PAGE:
“I knew from the sound that it had hit the target. I switched on the light over the target stand, I discovered to my amazement that the first arrow was lodged full in the middle of the black, while the second arrow had splintered the butt of the first and ploughed through the shaft before embedding itself beside it.”

Can you imagine the skill, precision, and focus such an act of mastery requires? I re-read this passage three times and highlighted it at the time. I proceeded to revisit it in the coming days and started to connect certain dots. The name of the game is focus and focus alone. Without focus, Kenzo wouldn’t have been able to do this. I also interpreted this in a metaphorical sense and understood that I had to learn how to hit my own targets blindfolded. 

Learning to focus on what is important is just as much an artform as archery itself. One could even argue that Kyūdō is a result of refining the skill of focus down to mastery. This is where “Zanshin” comes in. Zanshin translates directly to “mind with no remainder”. It’s a state of relaxed alertness of the body and mind, commonly referred to in martial arts. It is merely for presence.

“Master the divine techniques of the art of peace and no enemy will dare to challenge you” — Morihei Veshiba

Now you may be wondering what our own blindfolded targets represent in our lives. This can mean two things. The first is that you are the target yourself, and you are blindfolded against certain arrows hitting you. You will inevitably face scenarios in life that will turn your world upside down and sadly, you will have no warning. The only way we can minimize the effect of such destruction is to prepare.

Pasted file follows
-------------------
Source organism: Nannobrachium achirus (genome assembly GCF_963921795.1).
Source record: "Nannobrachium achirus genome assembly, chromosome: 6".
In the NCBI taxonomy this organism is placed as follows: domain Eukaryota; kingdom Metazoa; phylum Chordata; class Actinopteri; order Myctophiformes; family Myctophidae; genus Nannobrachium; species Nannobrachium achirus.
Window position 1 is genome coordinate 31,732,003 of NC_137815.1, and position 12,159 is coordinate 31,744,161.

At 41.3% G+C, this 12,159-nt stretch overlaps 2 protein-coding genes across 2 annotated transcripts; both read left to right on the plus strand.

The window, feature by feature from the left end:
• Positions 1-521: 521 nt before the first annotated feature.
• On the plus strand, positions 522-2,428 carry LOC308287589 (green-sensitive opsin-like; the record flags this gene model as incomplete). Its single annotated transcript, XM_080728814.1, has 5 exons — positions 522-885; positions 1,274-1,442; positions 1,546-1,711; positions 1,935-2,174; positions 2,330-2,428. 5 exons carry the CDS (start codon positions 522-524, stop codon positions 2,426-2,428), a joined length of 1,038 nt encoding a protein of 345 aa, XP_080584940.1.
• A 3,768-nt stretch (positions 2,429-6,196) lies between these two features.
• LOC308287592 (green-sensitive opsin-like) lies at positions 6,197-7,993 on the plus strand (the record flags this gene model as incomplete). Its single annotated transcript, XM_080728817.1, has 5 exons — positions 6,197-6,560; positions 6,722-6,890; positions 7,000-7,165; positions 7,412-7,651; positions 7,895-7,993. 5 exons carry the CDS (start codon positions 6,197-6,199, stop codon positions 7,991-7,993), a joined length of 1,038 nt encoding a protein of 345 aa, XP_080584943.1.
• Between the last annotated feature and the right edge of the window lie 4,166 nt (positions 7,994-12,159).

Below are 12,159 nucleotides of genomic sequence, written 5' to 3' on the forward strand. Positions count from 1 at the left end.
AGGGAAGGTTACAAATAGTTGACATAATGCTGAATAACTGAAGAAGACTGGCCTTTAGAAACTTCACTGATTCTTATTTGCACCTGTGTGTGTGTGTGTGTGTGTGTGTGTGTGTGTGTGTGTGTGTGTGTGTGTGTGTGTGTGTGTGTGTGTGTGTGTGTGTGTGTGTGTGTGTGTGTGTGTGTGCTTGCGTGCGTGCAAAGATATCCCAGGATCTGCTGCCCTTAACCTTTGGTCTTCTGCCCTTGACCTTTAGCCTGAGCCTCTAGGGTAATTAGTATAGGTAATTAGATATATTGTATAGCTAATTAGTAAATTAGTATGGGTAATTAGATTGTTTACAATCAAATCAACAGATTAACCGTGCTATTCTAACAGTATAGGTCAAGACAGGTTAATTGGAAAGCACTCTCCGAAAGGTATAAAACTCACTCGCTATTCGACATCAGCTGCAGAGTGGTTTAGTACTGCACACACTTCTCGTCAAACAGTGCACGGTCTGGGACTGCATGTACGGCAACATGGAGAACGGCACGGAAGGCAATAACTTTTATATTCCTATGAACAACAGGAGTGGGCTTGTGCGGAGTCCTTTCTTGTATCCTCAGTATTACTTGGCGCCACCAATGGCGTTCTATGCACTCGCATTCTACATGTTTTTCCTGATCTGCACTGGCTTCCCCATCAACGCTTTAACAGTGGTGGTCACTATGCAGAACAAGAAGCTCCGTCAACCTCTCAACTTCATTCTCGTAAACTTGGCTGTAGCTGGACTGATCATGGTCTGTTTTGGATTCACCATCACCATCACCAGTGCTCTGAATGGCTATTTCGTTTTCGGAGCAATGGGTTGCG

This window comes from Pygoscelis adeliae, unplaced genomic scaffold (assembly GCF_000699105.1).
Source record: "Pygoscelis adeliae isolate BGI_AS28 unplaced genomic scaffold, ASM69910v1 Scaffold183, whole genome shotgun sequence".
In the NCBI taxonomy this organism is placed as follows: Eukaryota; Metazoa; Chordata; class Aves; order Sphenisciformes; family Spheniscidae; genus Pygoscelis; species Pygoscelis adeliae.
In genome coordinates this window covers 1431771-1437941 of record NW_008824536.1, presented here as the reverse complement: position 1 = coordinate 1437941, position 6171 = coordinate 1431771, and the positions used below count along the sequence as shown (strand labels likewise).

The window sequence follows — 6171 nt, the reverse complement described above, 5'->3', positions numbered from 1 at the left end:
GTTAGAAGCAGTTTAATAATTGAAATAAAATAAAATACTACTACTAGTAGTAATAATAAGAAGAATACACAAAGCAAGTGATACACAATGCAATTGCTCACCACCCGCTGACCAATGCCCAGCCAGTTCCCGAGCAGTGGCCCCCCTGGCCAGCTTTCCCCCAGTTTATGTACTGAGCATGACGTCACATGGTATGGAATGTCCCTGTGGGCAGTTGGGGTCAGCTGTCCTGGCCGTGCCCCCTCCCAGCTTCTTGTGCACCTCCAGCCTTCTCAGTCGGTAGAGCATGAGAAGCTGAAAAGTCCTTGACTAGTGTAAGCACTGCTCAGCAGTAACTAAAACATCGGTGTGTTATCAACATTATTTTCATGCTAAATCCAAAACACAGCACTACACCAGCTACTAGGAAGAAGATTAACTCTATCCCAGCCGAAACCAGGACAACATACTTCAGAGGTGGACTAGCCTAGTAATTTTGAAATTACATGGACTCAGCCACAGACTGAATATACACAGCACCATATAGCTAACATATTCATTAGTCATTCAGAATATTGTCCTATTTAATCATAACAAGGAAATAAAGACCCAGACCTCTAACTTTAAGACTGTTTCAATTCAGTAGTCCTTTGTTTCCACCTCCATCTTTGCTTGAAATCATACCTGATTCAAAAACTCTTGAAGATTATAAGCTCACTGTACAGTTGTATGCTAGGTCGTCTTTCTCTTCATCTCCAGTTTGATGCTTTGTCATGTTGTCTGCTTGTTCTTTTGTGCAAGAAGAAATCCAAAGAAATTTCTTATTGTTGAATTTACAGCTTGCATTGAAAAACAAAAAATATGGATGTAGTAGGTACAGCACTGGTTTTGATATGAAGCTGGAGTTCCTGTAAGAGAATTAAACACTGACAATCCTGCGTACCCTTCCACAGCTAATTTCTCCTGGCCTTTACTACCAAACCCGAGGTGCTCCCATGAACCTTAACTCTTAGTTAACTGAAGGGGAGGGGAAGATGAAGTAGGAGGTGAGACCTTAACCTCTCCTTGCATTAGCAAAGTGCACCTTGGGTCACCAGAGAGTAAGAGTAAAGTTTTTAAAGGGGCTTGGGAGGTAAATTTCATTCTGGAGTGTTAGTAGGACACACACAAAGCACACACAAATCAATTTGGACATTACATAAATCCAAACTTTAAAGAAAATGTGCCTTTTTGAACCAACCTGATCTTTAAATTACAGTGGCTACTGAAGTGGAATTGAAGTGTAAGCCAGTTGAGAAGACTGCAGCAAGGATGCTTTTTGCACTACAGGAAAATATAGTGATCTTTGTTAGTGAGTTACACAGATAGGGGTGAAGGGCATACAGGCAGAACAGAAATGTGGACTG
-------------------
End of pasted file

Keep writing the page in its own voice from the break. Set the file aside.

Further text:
This preparation comes through focus and Zanshin. Learning to be fully aware, both mentally and physically, will train you in turning adversity into advantage. Whatever you do, always practice remaining in the present moment.

The second way the analogy of a blindfolded target can relate to your life is how you can gear yourself up towards hitting your goals. In other words, you position and aim your arrow where you want it to go. Zanshin requires acting with purpose, and by trying to hit your goals with your arrow, you need to do the same. Just as Kenzo hit his target blindfolded, you must aim to never miss. Strive for ambitious goals, but practice the technique of getting there.

The technique of getting to your goals is a result of how you approach the proccess.

Elevating Your Focus in Day-to-Day Life

Photo by Ben Robbins on Unsplash